Even patients without diabetes face 4-fold increase in death, major complications
MONDAY, July 14 (HealthDay News) -- Maintaining proper blood sugar levels after heart surgery is essential, whether one is or isn't a diabetic, a new study shows.
The British report, published in Circulation, shows that poor blood sugar control in post-heart surgery patients is linked to a fourfold increase in death and major complications, such as heart attack, neurological, kidney, lung and gastrointestinal injury.
The research, involving 9,000 heart surgery patients, was conducted by a team at the University of Bristol in the U.K. More than half of the patients who developed moderate to poor blood sugar control after surgery were not thought to be diabetic, the researchers found.
Diabetes has long been tied to post-heart surgery problem. Many advances in operative and intensive care techniques for diabetic heart patients have been implemented in recent years.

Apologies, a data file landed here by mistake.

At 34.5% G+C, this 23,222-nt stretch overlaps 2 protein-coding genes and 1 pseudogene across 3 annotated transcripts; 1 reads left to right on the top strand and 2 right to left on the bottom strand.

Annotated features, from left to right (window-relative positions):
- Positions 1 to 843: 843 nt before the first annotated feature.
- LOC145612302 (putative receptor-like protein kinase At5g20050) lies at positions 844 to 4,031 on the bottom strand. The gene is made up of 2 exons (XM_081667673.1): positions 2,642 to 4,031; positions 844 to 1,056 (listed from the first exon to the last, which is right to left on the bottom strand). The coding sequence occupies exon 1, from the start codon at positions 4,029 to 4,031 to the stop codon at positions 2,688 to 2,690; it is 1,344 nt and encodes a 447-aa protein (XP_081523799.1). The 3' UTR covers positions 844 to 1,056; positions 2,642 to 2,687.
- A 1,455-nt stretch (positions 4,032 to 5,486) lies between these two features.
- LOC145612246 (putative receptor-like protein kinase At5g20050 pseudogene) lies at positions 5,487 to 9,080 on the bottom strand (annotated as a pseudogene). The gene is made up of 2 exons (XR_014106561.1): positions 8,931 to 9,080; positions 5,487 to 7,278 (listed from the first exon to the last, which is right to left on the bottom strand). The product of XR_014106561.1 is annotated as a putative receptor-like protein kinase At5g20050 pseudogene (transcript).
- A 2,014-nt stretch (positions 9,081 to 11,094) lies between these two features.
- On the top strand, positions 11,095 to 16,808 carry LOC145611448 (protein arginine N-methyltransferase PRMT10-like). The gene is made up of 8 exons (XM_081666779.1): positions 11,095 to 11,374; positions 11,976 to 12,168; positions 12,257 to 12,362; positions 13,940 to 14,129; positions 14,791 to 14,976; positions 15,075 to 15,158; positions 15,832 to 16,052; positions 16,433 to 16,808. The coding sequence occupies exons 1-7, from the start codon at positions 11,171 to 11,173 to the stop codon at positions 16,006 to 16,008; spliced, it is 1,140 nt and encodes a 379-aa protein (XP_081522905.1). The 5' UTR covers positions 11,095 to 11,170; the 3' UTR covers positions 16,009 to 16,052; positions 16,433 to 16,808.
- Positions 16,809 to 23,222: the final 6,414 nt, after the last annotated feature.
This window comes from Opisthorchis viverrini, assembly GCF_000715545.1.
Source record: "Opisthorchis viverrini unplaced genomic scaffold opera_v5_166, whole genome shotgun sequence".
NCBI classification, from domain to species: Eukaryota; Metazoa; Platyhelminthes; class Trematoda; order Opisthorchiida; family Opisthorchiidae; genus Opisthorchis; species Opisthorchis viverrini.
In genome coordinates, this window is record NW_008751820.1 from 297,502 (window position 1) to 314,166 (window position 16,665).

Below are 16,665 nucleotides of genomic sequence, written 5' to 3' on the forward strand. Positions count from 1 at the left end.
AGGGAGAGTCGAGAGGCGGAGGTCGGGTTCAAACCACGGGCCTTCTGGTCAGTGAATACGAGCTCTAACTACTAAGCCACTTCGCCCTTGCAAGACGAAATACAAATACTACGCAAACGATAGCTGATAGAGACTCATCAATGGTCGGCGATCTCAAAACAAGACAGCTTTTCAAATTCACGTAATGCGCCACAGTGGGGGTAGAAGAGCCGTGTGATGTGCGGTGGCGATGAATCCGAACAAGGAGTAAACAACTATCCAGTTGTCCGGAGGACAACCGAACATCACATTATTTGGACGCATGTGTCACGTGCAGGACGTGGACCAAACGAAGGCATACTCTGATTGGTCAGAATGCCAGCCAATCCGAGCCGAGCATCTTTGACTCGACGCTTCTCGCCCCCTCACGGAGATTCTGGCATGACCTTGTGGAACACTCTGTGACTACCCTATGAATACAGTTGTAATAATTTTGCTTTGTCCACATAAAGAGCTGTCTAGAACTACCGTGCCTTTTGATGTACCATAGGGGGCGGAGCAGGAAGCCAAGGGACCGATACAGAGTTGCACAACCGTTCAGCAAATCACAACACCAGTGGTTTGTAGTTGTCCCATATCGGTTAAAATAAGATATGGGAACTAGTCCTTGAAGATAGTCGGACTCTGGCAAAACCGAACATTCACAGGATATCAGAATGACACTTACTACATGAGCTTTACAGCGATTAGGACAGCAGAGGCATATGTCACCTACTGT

"Currently, the absence of recognized guidelines is creating confusion on how to face the challenge of clinical conditions other than diabetes leading to derangement of glucose metabolism. The lack of rigorous research in this field does not help," lead researcher Raimondo Ascione, reader and consultant in Cardiac Surgery at the Bristol Heart Institute, said in a news release issued by the university.
He called for doctors to issue strict protocols to actively manage blood sugar in all patients admitted for major surgery.
Peter Weissberg is medical director of the British Heart Foundation, which co-funded the study. In the same news release, he noted that, "while previous research has shown blood sugar levels have an important impact on the outcome of patients suffering a heart attack, this study shows for the first time the same may also be true for patients undergoing heart surgery.
"This research provides the basis for further, in depth studies to try to understand how better sugar control can help save more lives during and after heart surger," he said.
The National Diabetes Information Clearinghouse has more about diabetes and heart disease.
-- Kevin McKeever
SOURCE: University of Bristol, news release, July 8, 2008
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